CAAFlog » Court-Martial News

Having discovered that General Abrams – the convening authority in the Bergdahl case – failed to review matters submitted by the defense before referring the case for trial by a general court-martial, and also that the General destroyed letters sent to him regarding his referral decision, the defense motion to replace General Abrams as convening authority (previously discussed here) seems to have found some traction.

Stars and Stripes reports here that General Abrams has been ordered to testify by telephone.

In a motion filed yesterday in the Bergdahl case and available here, Sergeant Bergdahl’s defense team seeks to disqualify General Abrams as convening authority for three reasons.

First, because General Abrams served as the principal military assistant to the Secretary of Defense before his current assignment, and was therefore involved in the Bergdahl search and recovery operations, the Defense asserts that he is a fact witness who cannot also serve as convening authority.

Second, General Abrams apparently did not consider the defense comments to the Article 32 preliminary hearing report. According to the motion:

When interviewed, [General Abrams] claimed that [the defense submission] was written for “the lawyers” and suggested that if the defense wanted him to read the submission, it should be written in “plain-speak.”

Mot. at 7. The defense calls this “preposterous” and asserts that it requires General Abrams’ disqualification and a new referral decision. Mot. at 7.

Finally, the motion asserts that:

GEN Abrams admitted having received over 100 letters about SGT Bergdahl’s case. These were addressed to him and sent through the mail. He said they spanned the full spectrum of opinion, and came from all types of people and on both sides of the case. When defense counsel asked to see the letters, GEN Abrams revealed that he had destroyed them by burning.

Mot. at 7 (emphasis added).

One can only hope that the General was not so reckless as to destroy the only copies of the letters (which, of course, were official records).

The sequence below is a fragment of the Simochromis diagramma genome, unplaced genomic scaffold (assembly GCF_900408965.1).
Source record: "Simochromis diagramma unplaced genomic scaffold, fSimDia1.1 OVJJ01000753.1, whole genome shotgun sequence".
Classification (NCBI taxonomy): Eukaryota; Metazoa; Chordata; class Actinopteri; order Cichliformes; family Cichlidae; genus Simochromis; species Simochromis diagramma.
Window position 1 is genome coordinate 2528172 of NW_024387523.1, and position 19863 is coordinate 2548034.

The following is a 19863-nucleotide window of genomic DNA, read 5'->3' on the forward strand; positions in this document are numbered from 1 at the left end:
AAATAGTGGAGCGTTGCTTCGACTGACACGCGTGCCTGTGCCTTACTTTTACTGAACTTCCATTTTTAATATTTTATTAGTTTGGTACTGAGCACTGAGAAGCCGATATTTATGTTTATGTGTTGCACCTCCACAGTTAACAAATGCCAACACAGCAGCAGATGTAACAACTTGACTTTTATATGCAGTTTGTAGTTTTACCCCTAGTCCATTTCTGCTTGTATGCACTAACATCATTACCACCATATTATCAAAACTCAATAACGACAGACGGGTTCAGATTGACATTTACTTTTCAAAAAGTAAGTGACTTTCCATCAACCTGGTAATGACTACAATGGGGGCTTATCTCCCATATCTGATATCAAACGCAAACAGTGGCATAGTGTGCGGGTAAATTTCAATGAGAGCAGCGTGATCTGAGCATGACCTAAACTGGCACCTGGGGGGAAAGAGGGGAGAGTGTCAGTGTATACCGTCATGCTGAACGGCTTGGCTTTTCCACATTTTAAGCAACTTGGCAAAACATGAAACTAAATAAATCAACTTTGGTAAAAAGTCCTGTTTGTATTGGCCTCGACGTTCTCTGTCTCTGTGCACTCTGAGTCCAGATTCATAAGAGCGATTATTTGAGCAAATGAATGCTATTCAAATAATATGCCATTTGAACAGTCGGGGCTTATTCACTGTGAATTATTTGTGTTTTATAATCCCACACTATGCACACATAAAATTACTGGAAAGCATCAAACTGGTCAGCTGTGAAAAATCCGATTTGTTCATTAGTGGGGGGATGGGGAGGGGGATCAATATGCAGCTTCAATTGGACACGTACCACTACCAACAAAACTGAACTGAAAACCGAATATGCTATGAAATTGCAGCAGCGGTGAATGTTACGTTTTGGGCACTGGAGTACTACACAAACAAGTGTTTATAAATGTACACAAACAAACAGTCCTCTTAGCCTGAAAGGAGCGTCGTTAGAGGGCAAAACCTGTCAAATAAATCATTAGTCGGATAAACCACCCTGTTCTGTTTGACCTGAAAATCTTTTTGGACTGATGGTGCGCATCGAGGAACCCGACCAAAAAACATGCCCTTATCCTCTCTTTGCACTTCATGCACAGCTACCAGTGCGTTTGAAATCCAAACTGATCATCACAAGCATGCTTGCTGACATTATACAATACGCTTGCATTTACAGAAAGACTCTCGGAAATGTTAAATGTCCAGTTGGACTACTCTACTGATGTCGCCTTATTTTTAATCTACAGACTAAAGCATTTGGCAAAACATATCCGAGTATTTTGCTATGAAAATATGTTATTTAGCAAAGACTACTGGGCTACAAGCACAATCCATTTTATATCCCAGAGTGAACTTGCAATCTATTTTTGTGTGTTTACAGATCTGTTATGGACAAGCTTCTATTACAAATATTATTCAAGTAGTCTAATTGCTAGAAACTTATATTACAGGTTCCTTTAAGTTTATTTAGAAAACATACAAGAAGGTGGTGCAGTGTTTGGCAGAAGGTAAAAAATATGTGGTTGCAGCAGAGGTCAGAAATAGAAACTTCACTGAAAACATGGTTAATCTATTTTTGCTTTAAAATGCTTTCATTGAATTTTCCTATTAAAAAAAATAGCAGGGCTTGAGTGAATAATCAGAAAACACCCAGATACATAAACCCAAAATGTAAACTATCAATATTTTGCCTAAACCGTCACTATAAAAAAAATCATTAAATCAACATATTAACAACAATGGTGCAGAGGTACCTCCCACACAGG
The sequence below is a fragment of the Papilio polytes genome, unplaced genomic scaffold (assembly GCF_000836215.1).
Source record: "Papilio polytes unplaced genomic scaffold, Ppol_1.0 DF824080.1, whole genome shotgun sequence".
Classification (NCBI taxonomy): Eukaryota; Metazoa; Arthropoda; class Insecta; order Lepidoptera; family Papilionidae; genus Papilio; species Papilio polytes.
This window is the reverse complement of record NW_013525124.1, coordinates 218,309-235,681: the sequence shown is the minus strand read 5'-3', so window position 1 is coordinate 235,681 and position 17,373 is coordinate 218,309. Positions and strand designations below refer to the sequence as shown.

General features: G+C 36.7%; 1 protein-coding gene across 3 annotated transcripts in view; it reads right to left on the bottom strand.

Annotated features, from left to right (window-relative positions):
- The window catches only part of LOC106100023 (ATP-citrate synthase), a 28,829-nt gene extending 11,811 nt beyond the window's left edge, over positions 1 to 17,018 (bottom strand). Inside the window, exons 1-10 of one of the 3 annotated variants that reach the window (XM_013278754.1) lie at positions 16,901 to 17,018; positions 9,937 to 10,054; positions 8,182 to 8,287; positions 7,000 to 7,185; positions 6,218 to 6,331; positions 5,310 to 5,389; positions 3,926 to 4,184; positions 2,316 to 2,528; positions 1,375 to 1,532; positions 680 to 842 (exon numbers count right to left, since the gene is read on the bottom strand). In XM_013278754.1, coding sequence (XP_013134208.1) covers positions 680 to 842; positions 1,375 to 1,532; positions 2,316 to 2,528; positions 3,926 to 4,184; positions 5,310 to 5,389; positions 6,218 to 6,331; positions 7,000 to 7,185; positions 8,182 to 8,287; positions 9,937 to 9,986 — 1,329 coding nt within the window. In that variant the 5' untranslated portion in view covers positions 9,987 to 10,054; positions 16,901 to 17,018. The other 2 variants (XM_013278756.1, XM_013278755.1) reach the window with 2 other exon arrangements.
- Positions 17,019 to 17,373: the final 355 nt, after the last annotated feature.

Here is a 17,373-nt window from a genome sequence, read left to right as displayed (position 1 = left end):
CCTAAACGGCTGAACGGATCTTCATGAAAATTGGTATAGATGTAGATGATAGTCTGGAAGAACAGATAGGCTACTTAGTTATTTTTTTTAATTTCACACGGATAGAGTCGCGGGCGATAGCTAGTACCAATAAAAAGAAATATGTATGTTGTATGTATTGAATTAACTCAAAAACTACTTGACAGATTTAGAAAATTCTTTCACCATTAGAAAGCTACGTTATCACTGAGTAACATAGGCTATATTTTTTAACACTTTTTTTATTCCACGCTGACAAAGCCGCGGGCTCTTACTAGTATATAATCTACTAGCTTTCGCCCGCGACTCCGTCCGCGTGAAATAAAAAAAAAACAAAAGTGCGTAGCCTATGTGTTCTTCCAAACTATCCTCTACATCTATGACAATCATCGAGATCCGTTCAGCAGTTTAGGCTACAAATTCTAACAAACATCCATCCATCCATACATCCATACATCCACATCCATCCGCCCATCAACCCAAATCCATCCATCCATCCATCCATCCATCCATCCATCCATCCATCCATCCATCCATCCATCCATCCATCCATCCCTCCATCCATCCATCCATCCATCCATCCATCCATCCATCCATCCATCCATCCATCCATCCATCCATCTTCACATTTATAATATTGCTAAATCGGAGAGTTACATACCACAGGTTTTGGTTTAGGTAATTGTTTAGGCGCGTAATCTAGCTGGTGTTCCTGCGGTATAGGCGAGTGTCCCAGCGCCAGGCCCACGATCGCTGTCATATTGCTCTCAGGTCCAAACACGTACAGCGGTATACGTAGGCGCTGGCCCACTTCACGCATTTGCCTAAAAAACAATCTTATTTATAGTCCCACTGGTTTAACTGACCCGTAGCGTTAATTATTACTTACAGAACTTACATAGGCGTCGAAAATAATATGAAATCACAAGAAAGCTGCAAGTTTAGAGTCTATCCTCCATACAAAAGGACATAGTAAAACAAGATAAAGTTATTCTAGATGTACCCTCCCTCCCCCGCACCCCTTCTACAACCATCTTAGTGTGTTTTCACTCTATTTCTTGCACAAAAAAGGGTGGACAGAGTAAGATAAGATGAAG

The defense also asks that any court-martial be prohibited from adjudging any punishment in the event Bergdahl is convicted. Bergdahl recently also sought this remedy in response to Senator McCain’s comments on his case (discussed here).

In a motion filed yesterday and available here, the defense team in the Bergdahl case (CAAFlog news page) asks that the charges against him be dismissed with prejudice or alternatively that the court-martial be prohibited from adjudging any punishment in the event he is convicted.

The basis for the defense request is the statement of Senator John McCain, current Chairman of the Senate Armed Services Committee, that:

If it comes out that [SGT Bergdahl] has no punishment, we’re going to have to have a hearing in the Senate Armed Services Committee …. And I am not prejudging, OK, but it is well known that in the searches for Bergdahl, after-we know now-he deserted, there are allegations that some American soldiers were killed or wounded, or at the very least put their lives in danger, searching for what is clearly a deserter. We need to have a hearing on that.

Mot. at 6 (marks in original). The motion then asserts that:

It is difficult to imagine a more blatant threat to the fair administration of military justice than the one Sen. McCain uttered. That he never carried through on it – or hasn’t yet – is of no moment. The threat itself is the problem.

Mot. at 12 (emphases in original).

While McCain’s comment may require some corrective measure by the court-martial, it’s hard to see how granting either of the forms of relief requested by the defense would be anything less than an enormous windfall for Bergdahl (who functionally confessed to the desertion charge and then made numerous other damaging admissions to a journalist that were broadcast – with Bergdahl’s consent – by NPR in the Serial Podcast). The defense must have an awfully dim view of the intestinal fortitude of the Army leaders responsible for this case if it really believes that the mere threat of a hearing will necessarily and irreparably lead to unfairness in the court-martial proceedings.